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Insurance FAQs

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15/01/2006

Someone has recommended that I take out Accident Sickness and Unemployment (ASU) insurance, but I’m not exactly sure if I need yet another insurance policy. What is ASU exactly?

A good question as there is a lot of confusion about what ASU is and what it covers. Basically, ASU is the umbrella term for insurance that covers mortgage payment protection insurance, loan payment protection insurance and income payment protection insurance. Policies pay out to cover debt repayments if you have to stop work because of accident, sickness or unemployment.

Is ASU the same as permanent health insurance (PHI)?

No, it is not. PHI is sometimes known as income protection insurance, which is different from income payment protection insurance, one of the forms of ASU. If you go for PHI you will be asked to fill out a detailed form concerning your medical condition, current state of health and lifestyle traits –if you smoke or not, for example. Premiums will be set on the results of this analysis and you may find that they are lower than on ASU, but with much better cover afforded to you.

How long does ASU pay out for?

ASU also only pays out for one year – perhaps two – while PHI (see above) can pay out for up to 60 years. In short, ASU covers temporarily covers the payments you have to make on debts if you suddenly lose your income, while PHI covers you in your entirety in the same event and for the total duration of the problem.

If I have to make a claim on my ASU because of an existing medical condition, will I be paid without any problems?

ASU does not pay out if your claim is the result of a condition, or set of conditions, that were there at the time the policy was taken out. Say you are a chronic asthmatic, for example, and you have to miss work because of this. ASU will not pay out if you lose your income because of your asthma. But if you contract a severe virus that has the same effects of your asthma – but is caused by a completely different agent – then ASU will usually pay out. But you must check your policy for the fine details of what is covered.

I have been unable to attend work because of a bad back for the last three months. If the problem persists will I be able to make a claim on my ASU insurance?

No, ASU does not generally cover for the most common reasons for being off work – such as stress and back problems. When you compare insurance in the ASU arena always be very careful about the exclusions buried away in the small print and make sure you know exactly what you are buying.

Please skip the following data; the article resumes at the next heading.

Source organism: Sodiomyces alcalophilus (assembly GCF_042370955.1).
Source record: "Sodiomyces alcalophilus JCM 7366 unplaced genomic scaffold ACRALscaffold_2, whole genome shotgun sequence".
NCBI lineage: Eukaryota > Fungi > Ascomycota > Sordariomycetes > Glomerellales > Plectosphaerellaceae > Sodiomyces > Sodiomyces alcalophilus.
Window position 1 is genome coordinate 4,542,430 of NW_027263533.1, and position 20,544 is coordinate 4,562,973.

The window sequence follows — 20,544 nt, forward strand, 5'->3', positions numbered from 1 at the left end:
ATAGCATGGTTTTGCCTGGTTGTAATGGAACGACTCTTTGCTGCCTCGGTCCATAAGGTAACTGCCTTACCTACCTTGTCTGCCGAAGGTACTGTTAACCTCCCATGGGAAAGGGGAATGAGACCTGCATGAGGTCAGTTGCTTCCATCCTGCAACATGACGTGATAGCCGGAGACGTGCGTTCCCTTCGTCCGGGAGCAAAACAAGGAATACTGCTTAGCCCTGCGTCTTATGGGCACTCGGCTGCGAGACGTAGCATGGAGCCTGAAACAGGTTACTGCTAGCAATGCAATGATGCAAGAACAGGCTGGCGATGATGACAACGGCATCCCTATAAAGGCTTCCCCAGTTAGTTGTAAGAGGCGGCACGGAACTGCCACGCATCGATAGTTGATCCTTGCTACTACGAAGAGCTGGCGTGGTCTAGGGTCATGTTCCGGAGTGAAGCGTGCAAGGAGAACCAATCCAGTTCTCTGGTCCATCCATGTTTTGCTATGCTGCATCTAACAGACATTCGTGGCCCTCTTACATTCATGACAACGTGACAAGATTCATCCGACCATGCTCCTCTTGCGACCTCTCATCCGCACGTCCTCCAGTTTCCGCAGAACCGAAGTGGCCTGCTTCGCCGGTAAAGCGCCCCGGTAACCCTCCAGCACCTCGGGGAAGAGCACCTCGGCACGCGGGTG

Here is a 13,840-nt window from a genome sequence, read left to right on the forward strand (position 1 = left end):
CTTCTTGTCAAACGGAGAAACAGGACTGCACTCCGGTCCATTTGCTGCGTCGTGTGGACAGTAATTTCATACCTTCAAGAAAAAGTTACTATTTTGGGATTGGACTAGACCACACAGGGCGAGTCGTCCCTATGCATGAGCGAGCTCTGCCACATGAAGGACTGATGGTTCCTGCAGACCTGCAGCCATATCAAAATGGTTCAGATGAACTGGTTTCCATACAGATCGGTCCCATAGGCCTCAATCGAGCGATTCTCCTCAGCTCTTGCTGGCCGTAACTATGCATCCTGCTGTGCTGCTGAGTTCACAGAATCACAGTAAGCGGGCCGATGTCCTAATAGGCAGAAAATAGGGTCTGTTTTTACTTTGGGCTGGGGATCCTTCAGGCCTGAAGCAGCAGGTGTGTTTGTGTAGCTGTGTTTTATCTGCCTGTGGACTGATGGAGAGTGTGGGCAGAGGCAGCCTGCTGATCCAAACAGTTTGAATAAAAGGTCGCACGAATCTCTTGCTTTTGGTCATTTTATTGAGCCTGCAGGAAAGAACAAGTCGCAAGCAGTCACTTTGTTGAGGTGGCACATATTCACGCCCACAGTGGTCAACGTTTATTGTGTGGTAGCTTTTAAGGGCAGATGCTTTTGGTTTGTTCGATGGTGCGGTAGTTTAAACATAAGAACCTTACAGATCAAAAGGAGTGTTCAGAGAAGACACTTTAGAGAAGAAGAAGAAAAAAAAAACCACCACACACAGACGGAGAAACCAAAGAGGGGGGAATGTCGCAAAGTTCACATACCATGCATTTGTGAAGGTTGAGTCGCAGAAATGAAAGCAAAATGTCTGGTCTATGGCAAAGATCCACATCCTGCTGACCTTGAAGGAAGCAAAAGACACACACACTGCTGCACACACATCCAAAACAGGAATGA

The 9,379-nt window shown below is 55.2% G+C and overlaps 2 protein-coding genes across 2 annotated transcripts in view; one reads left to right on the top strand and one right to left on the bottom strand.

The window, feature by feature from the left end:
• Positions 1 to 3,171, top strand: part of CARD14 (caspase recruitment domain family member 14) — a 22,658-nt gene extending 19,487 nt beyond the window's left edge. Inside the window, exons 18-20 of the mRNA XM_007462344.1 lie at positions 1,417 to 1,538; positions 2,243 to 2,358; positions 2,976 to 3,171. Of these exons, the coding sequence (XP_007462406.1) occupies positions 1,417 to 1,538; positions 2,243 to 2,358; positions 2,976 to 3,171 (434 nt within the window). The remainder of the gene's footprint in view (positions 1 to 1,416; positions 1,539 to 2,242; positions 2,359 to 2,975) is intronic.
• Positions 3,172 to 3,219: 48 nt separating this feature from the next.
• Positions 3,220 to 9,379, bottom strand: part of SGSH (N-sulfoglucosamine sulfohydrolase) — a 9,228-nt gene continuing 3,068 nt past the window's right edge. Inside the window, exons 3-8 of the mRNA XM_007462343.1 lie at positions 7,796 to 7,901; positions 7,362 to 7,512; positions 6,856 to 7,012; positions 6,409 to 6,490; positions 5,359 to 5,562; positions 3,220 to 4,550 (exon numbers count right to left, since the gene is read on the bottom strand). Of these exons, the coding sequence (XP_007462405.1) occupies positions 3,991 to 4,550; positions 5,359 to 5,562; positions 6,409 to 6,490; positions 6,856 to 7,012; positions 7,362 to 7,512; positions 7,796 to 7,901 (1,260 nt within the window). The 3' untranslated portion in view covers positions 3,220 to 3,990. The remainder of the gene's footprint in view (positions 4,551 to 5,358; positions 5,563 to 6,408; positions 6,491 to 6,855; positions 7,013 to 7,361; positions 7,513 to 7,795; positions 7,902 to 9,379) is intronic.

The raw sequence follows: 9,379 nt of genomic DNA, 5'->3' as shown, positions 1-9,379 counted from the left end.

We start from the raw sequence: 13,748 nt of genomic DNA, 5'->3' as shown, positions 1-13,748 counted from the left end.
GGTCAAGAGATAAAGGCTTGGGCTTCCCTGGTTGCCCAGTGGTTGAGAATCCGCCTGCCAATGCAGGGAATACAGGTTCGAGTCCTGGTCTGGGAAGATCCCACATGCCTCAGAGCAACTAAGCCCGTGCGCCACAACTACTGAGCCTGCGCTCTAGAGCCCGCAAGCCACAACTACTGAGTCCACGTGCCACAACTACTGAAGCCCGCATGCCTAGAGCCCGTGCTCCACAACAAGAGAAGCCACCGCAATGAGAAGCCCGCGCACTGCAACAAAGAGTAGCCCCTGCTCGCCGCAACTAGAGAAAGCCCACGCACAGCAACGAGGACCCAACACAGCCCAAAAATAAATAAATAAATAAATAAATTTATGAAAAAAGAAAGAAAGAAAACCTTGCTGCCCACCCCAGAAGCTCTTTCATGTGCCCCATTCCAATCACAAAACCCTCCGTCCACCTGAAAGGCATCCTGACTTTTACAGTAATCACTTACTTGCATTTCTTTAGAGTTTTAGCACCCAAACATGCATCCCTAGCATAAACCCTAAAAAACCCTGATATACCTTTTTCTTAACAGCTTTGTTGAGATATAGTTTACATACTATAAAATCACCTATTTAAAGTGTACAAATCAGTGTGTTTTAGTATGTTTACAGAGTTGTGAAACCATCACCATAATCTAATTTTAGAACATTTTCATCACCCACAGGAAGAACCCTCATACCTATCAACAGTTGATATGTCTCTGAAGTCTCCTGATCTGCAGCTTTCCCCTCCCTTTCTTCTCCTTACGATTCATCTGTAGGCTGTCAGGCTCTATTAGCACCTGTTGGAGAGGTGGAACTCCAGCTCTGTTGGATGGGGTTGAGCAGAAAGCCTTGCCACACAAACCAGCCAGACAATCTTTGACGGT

I recently resigned from my job because of a major disagreement with a manager. Can I claim on my ASU for lost income?

It is very unlikely you will be able to make a claim in this case as policies exclude losing your job because of resignation, industrial action or gross misconduct as legitimate reasons for compensating loss of income. Again, you should check very carefully what is and what is not covered by your policy but the above would seem to be obvious causes for exclusion.

On this subject, if I need to make a claim on my ASU policy can I start receiving money straightaway?

You will not be able to do this as all ASU policies have exclusion or excess periods of 30, 60 or 90 days before they pay out. Remember that your employer will continue paying you for a period if you are sick so you should not need immediate income replacement in any case. As a general rule, it is best to defer the money from the insurance company for as long as possible and you may even get cheaper premiums if you agree to do this. For example, premiums can halve on some policies if you defer taking payments for six months.

I want to insure my mortgage payments against a possible loss of income, especially now that the repayments have gone up because of interest rate rises. Can I do this cheaply?

That is a very good question and brings up issues of getting the best protection for yourself, your home and the convenience factor when purchasing the cover. Mortgage payment protection is a form of ASU and costs generally start at around £15-£20 per month for £500-worth of monthly mortgage cover. Mortgage lenders will always try to sell you cover alongside their loans as there is a good profit on doing this. But the Financial Services Authority (FSA), the watchdog of the financial services industry, has expressed misgivings lately about possible mis-selling of ASU and particularly mortgage cover. To answer your question, it is best to shop around and not take the cover offered by your lender, just as it is best to shop around for travel insurance and not take what the travel agent offers you. For more on this topic, see www.yourmortgage.co.uk and compare ASU carefully before you buy.